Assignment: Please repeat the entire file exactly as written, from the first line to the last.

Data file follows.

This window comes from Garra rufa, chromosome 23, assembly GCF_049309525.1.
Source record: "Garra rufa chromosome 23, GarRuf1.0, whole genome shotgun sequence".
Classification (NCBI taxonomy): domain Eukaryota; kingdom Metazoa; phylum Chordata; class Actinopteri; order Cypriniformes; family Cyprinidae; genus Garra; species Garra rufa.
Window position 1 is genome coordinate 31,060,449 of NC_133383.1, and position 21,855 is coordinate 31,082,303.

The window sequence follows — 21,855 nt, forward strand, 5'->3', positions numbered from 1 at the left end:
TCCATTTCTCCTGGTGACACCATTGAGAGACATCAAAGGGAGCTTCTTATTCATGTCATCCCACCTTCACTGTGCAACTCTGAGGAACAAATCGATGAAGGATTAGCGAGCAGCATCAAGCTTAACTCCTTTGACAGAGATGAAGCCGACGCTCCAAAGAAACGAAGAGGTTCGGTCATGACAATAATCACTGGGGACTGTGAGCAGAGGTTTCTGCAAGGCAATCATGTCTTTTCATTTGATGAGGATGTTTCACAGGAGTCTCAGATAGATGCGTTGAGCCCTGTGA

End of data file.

This window comes from Garra rufa, chromosome 23, assembly GCF_049309525.1.
Source record: "Garra rufa chromosome 23, GarRuf1.0, whole genome shotgun sequence".
Classification (NCBI taxonomy): domain Eukaryota; kingdom Metazoa; phylum Chordata; class Actinopteri; order Cypriniformes; family Cyprinidae; genus Garra; species Garra rufa.
Window position 1 is genome coordinate 31,060,449 of NC_133383.1, and position 21,855 is coordinate 31,082,303.

The window sequence follows — 21,855 nt, forward strand, 5'->3', positions numbered from 1 at the left end:
TCCATTTCTCCTGGTGACACCATTGAGAGACATCAAAGGGAGCTTCTTATTCATGTCATCCCACCTTCACTGTGCAACTCTGAGGAACAAATCGATGAAGGATTAGCGAGCAGCATCAAGCTTAACTCCTTTGACAGAGATGAAGCCGACGCTCCAAAGAAACGAAGAGGTTCGGTCATGACAATAATCACTGGGGACTGTGAGCAGAGGTTTCTGCAAGGCAATCATGTCTTTTCATTTGATGAGGATGTTTCACAGGAGTCTCAGATAGATGCGTTGAGCCCTGTGA